A ROW has erupted over funding for youth services after outbreaks of antisocial behaviour were linked to a lack of activities for teenagers.

A full meeting of Darlington Borough Council saw Labour and Conservative councillors lay the blame on each other’s party for an 84.3 per cent cut to its youth services over the past decade.

The accusations were made as YMCA published data from 84 local authorities on youth services spending for 2019/20 compared with 2010/11, which showed an average drop of 69 per cent.

Over the decade Durham County Council has also cut its youth services spend by 84 per cent, however, the study found Hertfordshire council’s spending on youth services had fallen by 17 per cent and Bracknell Forest council’s spend on youth services fell by just 8.5 per cent.

A Government spokesman said: “Councils, not central government, are best placed to know what their communities need and they take decisions about how much they spend on youth services.”

Tory-run Darlington Borough Council’s community safety portfolio holder Councillor Jonathan Dulston told a full meeting of the authority funding now was being directed towards action to tackle increases in antisocial behaviour, in Faverdale, Haughton East and West, Whessoe, Middleton St George and Lingfield.

He said multi-agency initiatives, such as Operation Staysafe, were helping tackle young people drinking alcohol in the borough’s parks and streets.

Labour councillors responded saying confiscating bottles and making referrals to social services would have little impact on the issue, which had been triggered by “a lack of diversion” for young people.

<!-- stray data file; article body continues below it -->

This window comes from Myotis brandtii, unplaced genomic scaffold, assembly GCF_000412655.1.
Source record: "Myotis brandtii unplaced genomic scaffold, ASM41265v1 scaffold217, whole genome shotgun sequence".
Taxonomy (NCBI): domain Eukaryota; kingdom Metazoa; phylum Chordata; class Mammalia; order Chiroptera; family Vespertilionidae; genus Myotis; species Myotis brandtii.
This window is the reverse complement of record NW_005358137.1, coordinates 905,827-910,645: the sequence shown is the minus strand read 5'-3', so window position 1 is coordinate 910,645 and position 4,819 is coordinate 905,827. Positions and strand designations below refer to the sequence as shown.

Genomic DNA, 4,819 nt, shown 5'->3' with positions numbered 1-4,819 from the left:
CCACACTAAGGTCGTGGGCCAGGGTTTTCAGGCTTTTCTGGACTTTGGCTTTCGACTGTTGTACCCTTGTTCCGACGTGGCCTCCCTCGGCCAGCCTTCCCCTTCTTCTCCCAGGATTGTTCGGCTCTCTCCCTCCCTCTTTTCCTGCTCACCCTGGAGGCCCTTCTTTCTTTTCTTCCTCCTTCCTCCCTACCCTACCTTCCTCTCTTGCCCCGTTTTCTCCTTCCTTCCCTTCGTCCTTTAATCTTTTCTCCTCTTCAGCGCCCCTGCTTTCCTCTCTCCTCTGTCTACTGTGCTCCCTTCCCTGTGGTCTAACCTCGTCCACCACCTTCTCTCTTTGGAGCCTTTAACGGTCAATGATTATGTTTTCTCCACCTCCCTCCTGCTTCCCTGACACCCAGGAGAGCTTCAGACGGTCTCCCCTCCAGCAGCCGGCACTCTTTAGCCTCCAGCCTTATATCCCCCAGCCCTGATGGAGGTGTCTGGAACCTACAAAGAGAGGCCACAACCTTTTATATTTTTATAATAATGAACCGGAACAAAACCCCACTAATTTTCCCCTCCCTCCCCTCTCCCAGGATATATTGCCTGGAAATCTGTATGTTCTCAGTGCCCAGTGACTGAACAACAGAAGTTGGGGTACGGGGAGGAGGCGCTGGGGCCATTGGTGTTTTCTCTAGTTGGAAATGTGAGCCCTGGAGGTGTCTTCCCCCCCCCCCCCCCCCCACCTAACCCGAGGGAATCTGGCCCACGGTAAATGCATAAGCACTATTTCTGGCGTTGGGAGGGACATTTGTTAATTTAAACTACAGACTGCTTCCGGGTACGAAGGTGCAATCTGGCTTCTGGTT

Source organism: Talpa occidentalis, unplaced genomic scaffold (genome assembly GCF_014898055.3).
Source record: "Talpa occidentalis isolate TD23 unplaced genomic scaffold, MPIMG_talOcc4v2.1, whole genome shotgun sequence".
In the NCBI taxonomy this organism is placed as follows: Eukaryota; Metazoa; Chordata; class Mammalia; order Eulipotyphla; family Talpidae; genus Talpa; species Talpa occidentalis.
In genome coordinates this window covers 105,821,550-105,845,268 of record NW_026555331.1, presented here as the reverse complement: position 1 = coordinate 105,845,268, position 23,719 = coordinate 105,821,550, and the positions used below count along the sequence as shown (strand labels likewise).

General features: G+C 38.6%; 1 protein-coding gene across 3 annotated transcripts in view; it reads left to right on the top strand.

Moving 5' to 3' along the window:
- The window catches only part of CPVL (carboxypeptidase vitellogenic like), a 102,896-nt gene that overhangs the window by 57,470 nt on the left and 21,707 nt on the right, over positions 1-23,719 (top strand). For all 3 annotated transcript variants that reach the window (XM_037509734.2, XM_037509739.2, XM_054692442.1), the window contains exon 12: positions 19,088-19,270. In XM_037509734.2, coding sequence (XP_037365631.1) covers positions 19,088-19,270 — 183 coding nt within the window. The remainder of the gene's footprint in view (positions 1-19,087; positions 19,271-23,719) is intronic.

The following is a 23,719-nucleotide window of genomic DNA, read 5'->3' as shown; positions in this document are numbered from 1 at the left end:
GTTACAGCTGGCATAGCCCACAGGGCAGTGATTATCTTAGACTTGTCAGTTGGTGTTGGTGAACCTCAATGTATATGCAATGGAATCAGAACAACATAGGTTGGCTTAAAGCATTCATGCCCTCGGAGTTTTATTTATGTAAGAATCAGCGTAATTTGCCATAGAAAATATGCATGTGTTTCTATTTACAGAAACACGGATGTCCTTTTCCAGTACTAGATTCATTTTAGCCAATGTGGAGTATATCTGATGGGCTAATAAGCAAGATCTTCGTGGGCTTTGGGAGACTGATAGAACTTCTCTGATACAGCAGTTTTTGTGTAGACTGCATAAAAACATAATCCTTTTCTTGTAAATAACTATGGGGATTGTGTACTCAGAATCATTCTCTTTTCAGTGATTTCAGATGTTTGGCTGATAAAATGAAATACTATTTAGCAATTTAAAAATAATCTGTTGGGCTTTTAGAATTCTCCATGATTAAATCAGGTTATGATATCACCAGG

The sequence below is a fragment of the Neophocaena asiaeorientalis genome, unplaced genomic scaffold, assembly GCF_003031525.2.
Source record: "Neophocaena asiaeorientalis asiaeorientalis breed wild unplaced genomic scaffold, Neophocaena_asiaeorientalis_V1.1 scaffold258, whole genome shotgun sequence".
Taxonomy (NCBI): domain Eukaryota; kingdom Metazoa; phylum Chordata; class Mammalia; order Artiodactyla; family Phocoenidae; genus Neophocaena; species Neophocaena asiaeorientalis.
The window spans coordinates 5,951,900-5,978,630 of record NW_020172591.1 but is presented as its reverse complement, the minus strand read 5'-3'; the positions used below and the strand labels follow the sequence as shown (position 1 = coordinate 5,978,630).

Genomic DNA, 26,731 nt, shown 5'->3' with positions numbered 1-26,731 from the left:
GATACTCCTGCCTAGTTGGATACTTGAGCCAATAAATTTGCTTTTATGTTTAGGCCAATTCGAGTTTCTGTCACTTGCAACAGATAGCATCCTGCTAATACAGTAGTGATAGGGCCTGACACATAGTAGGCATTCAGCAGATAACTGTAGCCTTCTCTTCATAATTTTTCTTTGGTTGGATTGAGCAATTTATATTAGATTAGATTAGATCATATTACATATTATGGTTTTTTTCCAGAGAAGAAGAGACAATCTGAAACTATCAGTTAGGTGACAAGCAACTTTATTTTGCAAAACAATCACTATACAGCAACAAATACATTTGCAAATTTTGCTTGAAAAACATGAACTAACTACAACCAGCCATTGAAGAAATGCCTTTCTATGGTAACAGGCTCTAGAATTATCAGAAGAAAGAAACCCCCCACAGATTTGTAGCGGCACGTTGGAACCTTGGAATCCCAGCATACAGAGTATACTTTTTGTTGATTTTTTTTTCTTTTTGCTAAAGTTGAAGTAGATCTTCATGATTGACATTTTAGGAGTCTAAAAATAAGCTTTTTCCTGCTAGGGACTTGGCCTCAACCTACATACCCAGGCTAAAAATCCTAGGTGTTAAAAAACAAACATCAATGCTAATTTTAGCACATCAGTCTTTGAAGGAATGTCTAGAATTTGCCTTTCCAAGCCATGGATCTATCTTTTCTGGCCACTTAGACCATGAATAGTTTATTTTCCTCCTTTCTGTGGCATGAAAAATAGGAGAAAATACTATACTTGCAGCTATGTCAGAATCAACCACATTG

Park East member Councillor Libby McCollom said groups of youths were gathering on a nightly basis in Darlington town centre, which was a reflection of the £880m cut from youth services by local authorities in England “trying to protect essential services from Tory-enforced austerity”.

She said: “Six hundred youth clubs have closed and youth justice spending, which is vital to reduce reoffending and keep young people out of the justice system in the first place, has been cut by about half since the Tory government took over in 2010.”

Cllr McCollom asked Cllr Dulston if he recognised the damage that the Tory government had done to young people in Darlington since 2010 and the subsequent antisocial behaviour that impacted on all residents.

Cllr Dulston replied: “I don’t believe the decision to cut youth services was necessary. It has been hidden under the umbrella of austerity. You had a choice and you made a choice and that choice was to remove youth services from being on offer in Darlington. “

The council’s former leader Councillor Stephen Harker added Cllr Dulston’s claims were “farcical” as local authorities “up and down the country have had to make the same harsh choices”.

Cllr Harker said most of the council’s budget of around £90m was spent on statutory services - ones it legally had to provide.

Cllr Harker said: “We have very little left for non-statutory services. When I last looked it was around £2.5m. There are many, many things that we do that most residents find it hard to believe are not statutory, such as simple as cutting the grass. Much of the money that we have that is for non-statutory services is spent on things that are frankly essential.”